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A gospel-filled life: Part 9

Devotional development  

Jeffrey D. Enderle 

A slight sadness seeps into my psyche every autumn. For some reason, I can’t help looking ahead and grieving the loss of the magnificent scenery and pleasant temperatures. While I should be content with evening walks requiring only a light jacket, my mind automatically begins to wander. Soon it will be cold. Soon after, it will grow colder still. Stormy and unpredictable seasons loom in the distance. Almost an entire year will pass before comfortable conditions make another migration, making the outdoors hospitable again.  

Some healthy habits develop over years of hard work and attention. We fall into some negative attitudes, on the other hand, without any intentional efforts. 

Dispelling negative tendencies 

In his short letter giving simple instructions on prayer to his friend Peter the Barber, Martin Luther acknowledged there were times when his life became “cool and joyless.” On those occasions he grabbed his book of Psalms or recalled familiar sections of Scripture and spent quiet time alone in meditation and prayer. Negative tendencies didn’t evaporate on their own. God’s powerful Word was required to address and combat doubts and disillusionment.  

Work turns monotonous. Family members fling constant conflict and crisis our way. Hobbies and leisure lose their satisfaction. Religious routines feel robotic in their repetitions. Life’s less-than-perfect circumstances make life less joyful. Plans of future greatness get grounded in ordinary turbulence. Things of this life won’t provide the sense of contentment we think they should. They can’t. They aren’t designed to do what only God can do.  

Augustine was an early Christian theologian who had a profound influence on Martin Luther. In prayer Augustine acknowledged the soul’s need for the peace that only God can give: “You have made us for yourself, and our hearts are restless until they find their rest in you” (Confessions 1.1.1). Augustine’s insight suggests that we might develop habits that reflect the necessity of our resting in God himself.  

Try reading through Psalms 111118 regularly. Praise in these Psalms can profoundly impact believers. Praise to God isn’t just based on emotions welling up inside believers but primarily flows from a reflection of God’s acts of rescue for his people. Praise doesn’t just depend on what we think about God but expresses our joy in God’s grace at work in our lives 

Developing healthy habits 

Let’s see how this could benefit believers. Martin Luther advocated devotional habits that turned to God’s Word regularly and let “prayer be the first business of the morning and the last at night” (A Simple Way to Pray). When we turn to God soon after waking, we can begin our day remembering we are baptized children of God. Before we face stresses and responsibilities, we can find peace in God’s work claiming us as his own. As we retire for the night, we can unburden the fear of our failures with confidence in his grace. We can rest recognizing his blessings to us throughout the day.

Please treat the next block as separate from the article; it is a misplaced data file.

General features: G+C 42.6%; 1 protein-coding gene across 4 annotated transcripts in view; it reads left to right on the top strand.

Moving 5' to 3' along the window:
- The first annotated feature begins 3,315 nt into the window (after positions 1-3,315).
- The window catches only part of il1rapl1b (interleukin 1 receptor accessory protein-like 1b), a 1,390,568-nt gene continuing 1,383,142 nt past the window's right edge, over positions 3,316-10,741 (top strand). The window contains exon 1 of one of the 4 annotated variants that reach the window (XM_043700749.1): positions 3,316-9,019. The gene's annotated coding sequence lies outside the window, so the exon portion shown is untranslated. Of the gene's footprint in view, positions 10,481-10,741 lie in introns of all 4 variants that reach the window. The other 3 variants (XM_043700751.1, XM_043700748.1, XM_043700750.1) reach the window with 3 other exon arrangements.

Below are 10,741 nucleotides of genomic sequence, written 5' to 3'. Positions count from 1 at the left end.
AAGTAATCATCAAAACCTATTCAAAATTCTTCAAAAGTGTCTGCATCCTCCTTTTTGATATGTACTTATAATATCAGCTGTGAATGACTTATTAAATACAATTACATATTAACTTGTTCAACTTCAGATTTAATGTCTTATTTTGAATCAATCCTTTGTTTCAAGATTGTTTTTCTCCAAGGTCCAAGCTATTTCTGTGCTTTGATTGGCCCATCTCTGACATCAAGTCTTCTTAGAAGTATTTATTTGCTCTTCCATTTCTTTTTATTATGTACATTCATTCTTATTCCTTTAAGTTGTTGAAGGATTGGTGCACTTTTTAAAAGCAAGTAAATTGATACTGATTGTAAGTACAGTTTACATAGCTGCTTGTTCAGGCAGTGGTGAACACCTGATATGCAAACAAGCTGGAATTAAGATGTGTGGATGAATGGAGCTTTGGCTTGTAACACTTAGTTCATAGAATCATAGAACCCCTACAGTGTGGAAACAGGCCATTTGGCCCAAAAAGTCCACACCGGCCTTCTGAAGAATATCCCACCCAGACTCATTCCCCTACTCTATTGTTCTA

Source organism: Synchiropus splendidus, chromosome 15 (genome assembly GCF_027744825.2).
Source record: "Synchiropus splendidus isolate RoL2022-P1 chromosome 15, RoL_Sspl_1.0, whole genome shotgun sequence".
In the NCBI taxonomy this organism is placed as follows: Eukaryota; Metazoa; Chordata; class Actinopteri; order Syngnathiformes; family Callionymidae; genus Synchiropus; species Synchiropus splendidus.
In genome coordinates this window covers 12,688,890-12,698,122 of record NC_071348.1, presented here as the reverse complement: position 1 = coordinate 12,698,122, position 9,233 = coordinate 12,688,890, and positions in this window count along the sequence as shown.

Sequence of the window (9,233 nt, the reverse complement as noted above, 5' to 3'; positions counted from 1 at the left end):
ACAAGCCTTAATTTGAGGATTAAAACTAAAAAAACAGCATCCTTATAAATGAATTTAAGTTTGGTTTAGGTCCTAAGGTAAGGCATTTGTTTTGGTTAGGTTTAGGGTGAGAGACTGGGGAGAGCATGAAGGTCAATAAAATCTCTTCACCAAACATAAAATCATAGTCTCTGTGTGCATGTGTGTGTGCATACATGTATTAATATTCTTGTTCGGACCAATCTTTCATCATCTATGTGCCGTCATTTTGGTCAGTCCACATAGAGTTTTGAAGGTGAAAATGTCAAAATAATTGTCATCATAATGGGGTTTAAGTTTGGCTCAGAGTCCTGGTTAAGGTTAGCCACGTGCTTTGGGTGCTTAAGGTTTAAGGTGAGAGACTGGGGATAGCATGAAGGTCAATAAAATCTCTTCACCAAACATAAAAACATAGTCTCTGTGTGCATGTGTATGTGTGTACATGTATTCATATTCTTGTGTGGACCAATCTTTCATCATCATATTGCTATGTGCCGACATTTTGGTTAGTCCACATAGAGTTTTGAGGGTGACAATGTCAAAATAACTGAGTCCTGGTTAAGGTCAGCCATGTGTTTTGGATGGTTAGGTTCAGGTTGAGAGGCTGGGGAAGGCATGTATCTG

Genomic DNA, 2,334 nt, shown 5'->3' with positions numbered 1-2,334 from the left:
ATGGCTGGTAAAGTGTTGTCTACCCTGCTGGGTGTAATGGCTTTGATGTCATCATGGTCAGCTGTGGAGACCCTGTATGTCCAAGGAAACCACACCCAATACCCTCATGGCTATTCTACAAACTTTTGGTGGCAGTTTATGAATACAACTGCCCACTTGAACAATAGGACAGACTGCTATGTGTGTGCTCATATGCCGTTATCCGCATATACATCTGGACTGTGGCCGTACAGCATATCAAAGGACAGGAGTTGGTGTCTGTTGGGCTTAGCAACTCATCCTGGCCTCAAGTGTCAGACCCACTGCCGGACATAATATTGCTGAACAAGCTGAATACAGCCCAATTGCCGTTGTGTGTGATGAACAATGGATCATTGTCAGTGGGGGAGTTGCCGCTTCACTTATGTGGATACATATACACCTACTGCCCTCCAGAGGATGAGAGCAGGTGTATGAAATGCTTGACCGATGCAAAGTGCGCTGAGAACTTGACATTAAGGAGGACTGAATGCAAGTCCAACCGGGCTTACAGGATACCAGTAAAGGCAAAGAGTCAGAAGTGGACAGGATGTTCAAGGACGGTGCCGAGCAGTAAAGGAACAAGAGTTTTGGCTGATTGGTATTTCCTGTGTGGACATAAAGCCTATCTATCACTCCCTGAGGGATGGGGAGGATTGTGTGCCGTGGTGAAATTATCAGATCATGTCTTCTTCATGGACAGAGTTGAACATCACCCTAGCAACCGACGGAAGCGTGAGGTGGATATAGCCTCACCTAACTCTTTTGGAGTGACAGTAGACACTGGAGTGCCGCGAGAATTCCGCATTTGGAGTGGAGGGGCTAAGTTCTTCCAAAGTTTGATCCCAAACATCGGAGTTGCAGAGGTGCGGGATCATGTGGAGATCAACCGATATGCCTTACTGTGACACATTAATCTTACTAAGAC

It takes time and effort to develop healthy habits. Following natural instincts in our physical lives is rarely the best policy. God’s people have a more refreshing motivation to develop routines revolving around God’s Word than the return of autumnal glories. With each morsel of God’s Word, God grows in us a dawning awareness of the greatness of our Savior. By Scripture and thankful response in prayer the Holy Spirit develops in us an awe for God’s grace at work in our lives.  


Contributing editor Jeffrey Enderle is pastor at Christ the Rock, Farmington, New Mexico. 


This is the ninth article in a ten-part series on ways to enrich your personal devotional life.


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Author: Jeffrey D. Enderle
Volume 106, Number 10
Issue: October 2019

Copyrighted by WELS Forward in Christ © 2019
Forward in Christ grants permission for any original article (not a reprint) to be printed for use in a WELS church, school, or organization, provided that it is distributed free and indicate Forward in Christ as the source. Images may not be reproduced except in the context of its article. Contact us

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A gospel-filled life: Part 8

Cross-centered life and thought 

Jeffrey D. Enderle 

Her first restaurant job was nothing like cooking at home. Personal safety videos. Rigorous sanitation rules. Strict food handling standards. Weeks into the job, she had no chance of forgetting them. Multiple signs made safety an ever-present issue. Other cooks didn’t tolerate shortcuts. Managers kept constant vigilance.